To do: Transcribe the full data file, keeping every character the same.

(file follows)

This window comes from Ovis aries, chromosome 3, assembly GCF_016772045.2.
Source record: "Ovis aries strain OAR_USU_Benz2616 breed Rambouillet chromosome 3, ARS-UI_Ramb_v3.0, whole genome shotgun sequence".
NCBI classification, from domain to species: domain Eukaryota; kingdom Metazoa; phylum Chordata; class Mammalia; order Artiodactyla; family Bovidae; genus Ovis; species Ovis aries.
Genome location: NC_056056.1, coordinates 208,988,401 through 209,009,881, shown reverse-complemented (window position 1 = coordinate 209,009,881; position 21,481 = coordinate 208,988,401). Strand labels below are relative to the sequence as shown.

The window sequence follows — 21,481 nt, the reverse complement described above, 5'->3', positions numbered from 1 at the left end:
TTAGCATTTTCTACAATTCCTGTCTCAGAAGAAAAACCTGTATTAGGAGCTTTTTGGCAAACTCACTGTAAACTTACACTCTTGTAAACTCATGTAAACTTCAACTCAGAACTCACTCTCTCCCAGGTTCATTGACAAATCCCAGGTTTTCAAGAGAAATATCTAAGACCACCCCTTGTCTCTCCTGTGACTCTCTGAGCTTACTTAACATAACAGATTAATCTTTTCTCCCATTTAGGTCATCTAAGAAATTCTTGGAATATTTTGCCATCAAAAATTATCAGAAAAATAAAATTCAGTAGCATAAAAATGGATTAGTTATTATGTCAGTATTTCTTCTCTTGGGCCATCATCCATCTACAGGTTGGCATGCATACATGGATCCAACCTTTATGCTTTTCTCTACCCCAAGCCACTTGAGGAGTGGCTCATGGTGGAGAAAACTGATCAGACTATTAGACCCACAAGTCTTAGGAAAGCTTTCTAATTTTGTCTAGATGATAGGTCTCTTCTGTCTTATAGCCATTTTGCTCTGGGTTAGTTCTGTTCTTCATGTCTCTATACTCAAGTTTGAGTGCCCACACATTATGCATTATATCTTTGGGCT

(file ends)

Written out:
This window comes from Ovis aries, chromosome 3, assembly GCF_016772045.2.
Source record: "Ovis aries strain OAR_USU_Benz2616 breed Rambouillet chromosome 3, ARS-UI_Ramb_v3.0, whole genome shotgun sequence".
NCBI classification, from domain to species: domain Eukaryota; kingdom Metazoa; phylum Chordata; class Mammalia; order Artiodactyla; family Bovidae; genus Ovis; species Ovis aries.
Genome location: NC_056056.1, coordinates 208,988,401 through 209,009,881, shown reverse-complemented (window position 1 = coordinate 209,009,881; position 21,481 = coordinate 208,988,401). Strand labels below are relative to the sequence as shown.

The window sequence follows — 21,481 nt, the reverse complement described above, 5'->3', positions numbered from 1 at the left end:
TTAGCATTTTCTACAATTCCTGTCTCAGAAGAAAAACCTGTATTAGGAGCTTTTTGGCAAACTCACTGTAAACTTACACTCTTGTAAACTCATGTAAACTTCAACTCAGAACTCACTCTCTCCCAGGTTCATTGACAAATCCCAGGTTTTCAAGAGAAATATCTAAGACCACCCCTTGTCTCTCCTGTGACTCTCTGAGCTTACTTAACATAACAGATTAATCTTTTCTCCCATTTAGGTCATCTAAGAAATTCTTGGAATATTTTGCCATCAAAAATTATCAGAAAAATAAAATTCAGTAGCATAAAAATGGATTAGTTATTATGTCAGTATTTCTTCTCTTGGGCCATCATCCATCTACAGGTTGGCATGCATACATGGATCCAACCTTTATGCTTTTCTCTACCCCAAGCCACTTGAGGAGTGGCTCATGGTGGAGAAAACTGATCAGACTATTAGACCCACAAGTCTTAGGAAAGCTTTCTAATTTTGTCTAGATGATAGGTCTCTTCTGTCTTATAGCCATTTTGCTCTGGGTTAGTTCTGTTCTTCATGTCTCTATACTCAAGTTTGAGTGCCCACACATTATGCATTATATCTTTGGGCT